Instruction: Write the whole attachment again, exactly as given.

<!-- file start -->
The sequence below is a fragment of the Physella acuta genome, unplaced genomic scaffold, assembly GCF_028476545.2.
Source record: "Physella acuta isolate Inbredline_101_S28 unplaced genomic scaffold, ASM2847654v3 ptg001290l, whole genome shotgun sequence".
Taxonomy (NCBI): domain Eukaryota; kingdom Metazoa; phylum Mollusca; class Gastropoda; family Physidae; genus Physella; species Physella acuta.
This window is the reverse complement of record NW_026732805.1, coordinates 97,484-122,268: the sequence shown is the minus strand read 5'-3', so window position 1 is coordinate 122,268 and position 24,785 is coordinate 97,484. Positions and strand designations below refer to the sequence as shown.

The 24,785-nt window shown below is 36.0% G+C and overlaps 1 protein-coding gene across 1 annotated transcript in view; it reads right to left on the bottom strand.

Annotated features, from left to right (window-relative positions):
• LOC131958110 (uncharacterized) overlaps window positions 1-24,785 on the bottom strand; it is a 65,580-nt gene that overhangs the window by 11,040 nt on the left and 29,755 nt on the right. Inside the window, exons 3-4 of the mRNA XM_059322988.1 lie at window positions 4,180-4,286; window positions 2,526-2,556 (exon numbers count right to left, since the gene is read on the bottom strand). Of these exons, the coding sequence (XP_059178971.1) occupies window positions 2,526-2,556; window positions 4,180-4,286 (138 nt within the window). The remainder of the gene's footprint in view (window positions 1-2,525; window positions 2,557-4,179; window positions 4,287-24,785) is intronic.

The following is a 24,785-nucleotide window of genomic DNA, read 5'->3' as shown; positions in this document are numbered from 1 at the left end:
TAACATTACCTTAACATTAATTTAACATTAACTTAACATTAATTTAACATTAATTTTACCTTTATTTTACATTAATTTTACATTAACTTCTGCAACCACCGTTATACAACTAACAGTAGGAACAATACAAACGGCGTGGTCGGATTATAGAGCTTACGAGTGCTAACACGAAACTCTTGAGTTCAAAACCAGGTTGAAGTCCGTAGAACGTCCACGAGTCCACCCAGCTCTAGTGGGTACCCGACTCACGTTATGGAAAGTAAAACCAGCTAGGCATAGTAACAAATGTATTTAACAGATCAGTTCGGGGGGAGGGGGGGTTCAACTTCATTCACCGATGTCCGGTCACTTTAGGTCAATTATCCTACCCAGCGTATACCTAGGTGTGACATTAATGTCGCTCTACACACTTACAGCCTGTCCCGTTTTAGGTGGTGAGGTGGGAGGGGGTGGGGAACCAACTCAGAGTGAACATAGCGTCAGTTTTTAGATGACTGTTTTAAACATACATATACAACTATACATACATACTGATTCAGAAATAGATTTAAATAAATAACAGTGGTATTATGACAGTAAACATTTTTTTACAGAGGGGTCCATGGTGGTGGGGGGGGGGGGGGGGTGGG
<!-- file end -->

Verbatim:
The sequence below is a fragment of the Physella acuta genome, unplaced genomic scaffold, assembly GCF_028476545.2.
Source record: "Physella acuta isolate Inbredline_101_S28 unplaced genomic scaffold, ASM2847654v3 ptg001290l, whole genome shotgun sequence".
Taxonomy (NCBI): domain Eukaryota; kingdom Metazoa; phylum Mollusca; class Gastropoda; family Physidae; genus Physella; species Physella acuta.
This window is the reverse complement of record NW_026732805.1, coordinates 97,484-122,268: the sequence shown is the minus strand read 5'-3', so window position 1 is coordinate 122,268 and position 24,785 is coordinate 97,484. Positions and strand designations below refer to the sequence as shown.

The 24,785-nt window shown below is 36.0% G+C and overlaps 1 protein-coding gene across 1 annotated transcript in view; it reads right to left on the bottom strand.

Annotated features, from left to right (window-relative positions):
• LOC131958110 (uncharacterized) overlaps window positions 1-24,785 on the bottom strand; it is a 65,580-nt gene that overhangs the window by 11,040 nt on the left and 29,755 nt on the right. Inside the window, exons 3-4 of the mRNA XM_059322988.1 lie at window positions 4,180-4,286; window positions 2,526-2,556 (exon numbers count right to left, since the gene is read on the bottom strand). Of these exons, the coding sequence (XP_059178971.1) occupies window positions 2,526-2,556; window positions 4,180-4,286 (138 nt within the window). The remainder of the gene's footprint in view (window positions 1-2,525; window positions 2,557-4,179; window positions 4,287-24,785) is intronic.

The following is a 24,785-nucleotide window of genomic DNA, read 5'->3' as shown; positions in this document are numbered from 1 at the left end:
TAACATTACCTTAACATTAATTTAACATTAACTTAACATTAATTTAACATTAATTTTACCTTTATTTTACATTAATTTTACATTAACTTCTGCAACCACCGTTATACAACTAACAGTAGGAACAATACAAACGGCGTGGTCGGATTATAGAGCTTACGAGTGCTAACACGAAACTCTTGAGTTCAAAACCAGGTTGAAGTCCGTAGAACGTCCACGAGTCCACCCAGCTCTAGTGGGTACCCGACTCACGTTATGGAAAGTAAAACCAGCTAGGCATAGTAACAAATGTATTTAACAGATCAGTTCGGGGGGAGGGGGGGTTCAACTTCATTCACCGATGTCCGGTCACTTTAGGTCAATTATCCTACCCAGCGTATACCTAGGTGTGACATTAATGTCGCTCTACACACTTACAGCCTGTCCCGTTTTAGGTGGTGAGGTGGGAGGGGGTGGGGAACCAACTCAGAGTGAACATAGCGTCAGTTTTTAGATGACTGTTTTAAACATACATATACAACTATACATACATACTGATTCAGAAATAGATTTAAATAAATAACAGTGGTATTATGACAGTAAACATTTTTTTACAGAGGGGTCCATGGTGGTGGGGGGGGGGGGGGGGTGGG